The December Durable Goods Orders report came in better than
expected, highlighting that corporate capital expenditures will
remain a growth driver for the economy despite the expiration of
accelerated depreciation expense.
Headline Durable Goods Orders increased 3% in December, above
the 2% consensus expectation, while the November headline gain of
3.9% was revised upwards to 4.3%. The 'core' Durable Goods Orders
reading, which strips out defense and aircraft orders given their
inherent 'lumpiness' on a month-to-month basis, also came in better
than expected at a gain of 2.1%. This compares to the weak 'core'
reading in November of a 1.2% drop.
This report tracks orders placed with domestic manufacturers of
hard goods for immediate or future delivery, which gives us a good
sense for how busy factories will be to fill these orders. Not only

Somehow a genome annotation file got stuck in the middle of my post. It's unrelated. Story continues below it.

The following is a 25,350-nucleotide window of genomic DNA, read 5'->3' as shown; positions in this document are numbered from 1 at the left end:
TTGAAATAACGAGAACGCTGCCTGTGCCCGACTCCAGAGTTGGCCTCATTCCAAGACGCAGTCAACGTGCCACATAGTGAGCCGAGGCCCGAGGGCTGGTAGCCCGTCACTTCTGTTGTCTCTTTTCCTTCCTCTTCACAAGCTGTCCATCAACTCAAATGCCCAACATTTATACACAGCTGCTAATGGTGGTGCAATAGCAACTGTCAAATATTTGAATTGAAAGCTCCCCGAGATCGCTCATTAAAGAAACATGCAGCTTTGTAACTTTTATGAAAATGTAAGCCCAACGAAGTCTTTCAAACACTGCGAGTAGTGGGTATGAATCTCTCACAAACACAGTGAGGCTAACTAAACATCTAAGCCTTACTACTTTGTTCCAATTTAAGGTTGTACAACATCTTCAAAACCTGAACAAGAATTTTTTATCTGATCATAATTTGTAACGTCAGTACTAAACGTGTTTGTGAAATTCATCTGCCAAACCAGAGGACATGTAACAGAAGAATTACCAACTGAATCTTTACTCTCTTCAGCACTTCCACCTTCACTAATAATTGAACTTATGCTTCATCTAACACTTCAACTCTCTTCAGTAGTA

does the report give us insight into the demand for consumer
durable goods like refrigerators and cars, but also equipment for
business such as machinery and computers. Growing capital
expenditures by businesses show their confidence in their business
prospects as well as the outlook for the broader economy.
The annualized growth pace of capital spending in tomorrow's fourth
quarter GDP report will show a deceleration from the third
quarter's torrid pace. This is primarily a function of the
expiration of accelerated depreciation expense. The expectation is
that this key growth driver will get back to its solid recent trend
line in the following quarters. This morning's blow-out Caterpillar
) report confirms that demand for the country's industrial
operators remains strong.
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